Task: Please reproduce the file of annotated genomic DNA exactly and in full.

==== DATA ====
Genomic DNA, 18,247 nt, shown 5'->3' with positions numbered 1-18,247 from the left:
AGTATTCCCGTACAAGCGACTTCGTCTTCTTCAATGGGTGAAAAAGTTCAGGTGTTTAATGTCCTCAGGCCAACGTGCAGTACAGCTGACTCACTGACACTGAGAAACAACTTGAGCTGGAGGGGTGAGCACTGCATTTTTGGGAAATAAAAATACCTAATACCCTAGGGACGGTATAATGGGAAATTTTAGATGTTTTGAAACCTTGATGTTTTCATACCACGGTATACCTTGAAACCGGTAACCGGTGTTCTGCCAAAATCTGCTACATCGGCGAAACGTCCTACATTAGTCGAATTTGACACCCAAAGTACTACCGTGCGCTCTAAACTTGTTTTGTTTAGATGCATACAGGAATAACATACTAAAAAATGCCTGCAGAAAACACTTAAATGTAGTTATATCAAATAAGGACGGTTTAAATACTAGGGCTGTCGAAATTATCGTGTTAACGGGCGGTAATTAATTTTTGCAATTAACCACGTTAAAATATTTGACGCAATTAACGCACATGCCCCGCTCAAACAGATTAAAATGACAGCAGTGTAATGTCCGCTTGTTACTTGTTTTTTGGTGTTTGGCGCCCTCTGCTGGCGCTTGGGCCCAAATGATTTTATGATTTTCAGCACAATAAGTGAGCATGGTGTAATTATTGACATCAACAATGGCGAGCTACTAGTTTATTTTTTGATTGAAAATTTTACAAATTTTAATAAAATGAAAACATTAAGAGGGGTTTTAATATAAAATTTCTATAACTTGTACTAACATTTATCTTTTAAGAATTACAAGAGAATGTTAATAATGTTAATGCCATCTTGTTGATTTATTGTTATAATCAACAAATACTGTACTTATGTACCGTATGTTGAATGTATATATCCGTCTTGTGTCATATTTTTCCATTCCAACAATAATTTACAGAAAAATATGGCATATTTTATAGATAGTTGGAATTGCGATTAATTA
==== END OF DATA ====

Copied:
Genomic DNA, 18,247 nt, shown 5'->3' with positions numbered 1-18,247 from the left:
AGTATTCCCGTACAAGCGACTTCGTCTTCTTCAATGGGTGAAAAAGTTCAGGTGTTTAATGTCCTCAGGCCAACGTGCAGTACAGCTGACTCACTGACACTGAGAAACAACTTGAGCTGGAGGGGTGAGCACTGCATTTTTGGGAAATAAAAATACCTAATACCCTAGGGACGGTATAATGGGAAATTTTAGATGTTTTGAAACCTTGATGTTTTCATACCACGGTATACCTTGAAACCGGTAACCGGTGTTCTGCCAAAATCTGCTACATCGGCGAAACGTCCTACATTAGTCGAATTTGACACCCAAAGTACTACCGTGCGCTCTAAACTTGTTTTGTTTAGATGCATACAGGAATAACATACTAAAAAATGCCTGCAGAAAACACTTAAATGTAGTTATATCAAATAAGGACGGTTTAAATACTAGGGCTGTCGAAATTATCGTGTTAACGGGCGGTAATTAATTTTTGCAATTAACCACGTTAAAATATTTGACGCAATTAACGCACATGCCCCGCTCAAACAGATTAAAATGACAGCAGTGTAATGTCCGCTTGTTACTTGTTTTTTGGTGTTTGGCGCCCTCTGCTGGCGCTTGGGCCCAAATGATTTTATGATTTTCAGCACAATAAGTGAGCATGGTGTAATTATTGACATCAACAATGGCGAGCTACTAGTTTATTTTTTGATTGAAAATTTTACAAATTTTAATAAAATGAAAACATTAAGAGGGGTTTTAATATAAAATTTCTATAACTTGTACTAACATTTATCTTTTAAGAATTACAAGAGAATGTTAATAATGTTAATGCCATCTTGTTGATTTATTGTTATAATCAACAAATACTGTACTTATGTACCGTATGTTGAATGTATATATCCGTCTTGTGTCATATTTTTCCATTCCAACAATAATTTACAGAAAAATATGGCATATTTTATAGATAGTTGGAATTGCGATTAATTA